Not hardly. Such conditions occurred from time to time in the US long before we reached our own PO. Seems like almost daily someone is trying to redefine PO or "energy independence" to support their particular agenda.

The increase in the price of crude oil has spurred this frantic quest to scrape the bottom of the barrel (literally), using fracking techniques -correct me if I am wrong - that produce about 90% of the oil in the first year of a well. How long can we estimate this will last?
On the other hand, the MSM has heralded the export of finished petroleum products. This consumes some amounts of the crude oil, either extracted in the U.S. or imported from Canada? Probably due to the lower WTI versus Brent prices and a favorable crack spread?
I find it more difficult to link what amount of crude relates to these exports - could you help?

My guess, and Art Berman concurs, is that at least 90% of the wells currently producing oil from shale formations will be plugged and abandoned, or down to 10 bpd or less, 10 years from now.

Regarding the US emerging as a net exporter of refined petroleum products, it's due to weak demand in the US, as global annual crude oil prices doubled from 2005 to 2011; it's basically a symptom of Peak Exports.

"Regarding the US emerging as a net exporter of refined petroleum products, it's due to weak demand in the US..."

Given that line, a logical question would be "What are we doing exporting a taxpayer subsidized resource?" If "We produce and refine more than our market needs" according to Jack Gerard, president of the American Petroleum Institute*, why would that product be sold at a rising premium to those partially financing it? Why would drilling more wells into relatively dry ground help lower prices to the taxpayer? According to the head of the API, we're already making more than we need.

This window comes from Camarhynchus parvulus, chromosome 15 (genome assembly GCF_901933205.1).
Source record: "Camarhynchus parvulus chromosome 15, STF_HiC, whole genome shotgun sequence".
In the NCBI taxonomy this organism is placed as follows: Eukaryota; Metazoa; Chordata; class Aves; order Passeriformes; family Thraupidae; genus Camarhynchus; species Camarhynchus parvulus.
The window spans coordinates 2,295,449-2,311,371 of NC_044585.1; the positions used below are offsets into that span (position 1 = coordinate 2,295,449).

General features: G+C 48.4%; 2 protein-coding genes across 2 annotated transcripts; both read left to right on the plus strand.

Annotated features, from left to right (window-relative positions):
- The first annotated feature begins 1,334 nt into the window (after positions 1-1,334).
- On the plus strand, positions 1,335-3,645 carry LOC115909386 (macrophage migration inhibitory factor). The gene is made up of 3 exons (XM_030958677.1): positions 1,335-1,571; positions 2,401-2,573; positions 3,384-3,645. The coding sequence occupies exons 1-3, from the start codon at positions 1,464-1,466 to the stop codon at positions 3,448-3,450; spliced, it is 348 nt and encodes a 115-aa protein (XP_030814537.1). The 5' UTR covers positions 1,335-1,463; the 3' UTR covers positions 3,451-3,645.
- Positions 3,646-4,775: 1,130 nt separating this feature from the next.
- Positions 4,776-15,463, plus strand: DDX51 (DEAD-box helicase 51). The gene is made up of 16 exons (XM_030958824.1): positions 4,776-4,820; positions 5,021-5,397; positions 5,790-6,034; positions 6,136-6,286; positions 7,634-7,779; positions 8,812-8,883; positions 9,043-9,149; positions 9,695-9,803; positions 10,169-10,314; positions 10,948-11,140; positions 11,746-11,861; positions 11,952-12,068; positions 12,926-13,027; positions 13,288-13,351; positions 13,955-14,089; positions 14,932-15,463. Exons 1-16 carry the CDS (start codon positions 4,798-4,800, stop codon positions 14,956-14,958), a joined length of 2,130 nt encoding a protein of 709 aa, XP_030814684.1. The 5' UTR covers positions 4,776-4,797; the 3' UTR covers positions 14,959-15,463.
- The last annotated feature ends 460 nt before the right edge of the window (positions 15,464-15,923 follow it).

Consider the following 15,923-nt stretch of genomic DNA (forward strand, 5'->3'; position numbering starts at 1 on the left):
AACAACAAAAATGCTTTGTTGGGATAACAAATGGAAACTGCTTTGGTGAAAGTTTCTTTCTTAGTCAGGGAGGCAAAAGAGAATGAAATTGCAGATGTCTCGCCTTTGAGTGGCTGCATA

I think there is supposed to be another line about how the refined product is made from imported oil as a service.

Given the lies of the KSA about reserves, the line of misinformation coming out of the API, and the endless old-school arguments trying to address the new realities of market trading under the new rules**, all statements claiming to be about the realities of oil are losing trustworthy foundation.

Here is the API site:
This is where we learn that Keystone is going to add 20,000 new jobs right away. This will ramp up to hundreds of thousands of jobs.
The API seems to be the source of the recent media misinformation.


http://www.kcrw.com/news/programs/tp/tp120321what_are_the_real_ca (at 24:00)


Looking at the comments, it seems that many of the NYT readers have been educating themselves about the reality of our situation, and aren't buying the MSM story line. A bit of progress, perhaps...

I might be in the minority...

West Texas

As usual you've done a masterful job of stating the facts. This is something that should be forwarded to the editors of every business journal as well as members of congress (assuming that they can read).

When I first starting following peak oil here on TOD it was the Export Land Model that was my "OH S*&$" moment. From then on I knew we were in trouble.


I agree with Old Leatherneck - your summary should be repeated over and over again because it captures the predicament we are in. My only suggestion would be to write in an more active language without all of the qualifiers and acronyms (which confuse IMHO).

Something like:

Global annual (Brent) crude oil prices doubled from $55 in 2005 to $111 in 2011, an average rate of increase of one percent per month.

Over this same time frame (2005 to 2011), despite heroic efforts by all oil producers, global crude oil production (crude plus condensate) have been flat. No increase.

The oil available to the United States comes from 2 sources - our production and global exports from other countries.

Global net exports over this period fell from 46 million barrels per day in 2005 to 43 million barrels per day in 2010. A drop of 3 million barrels per day over that period. This ongoing trend is due to slowing production from the exporters accompanied by increasing consumption within the exporting countries.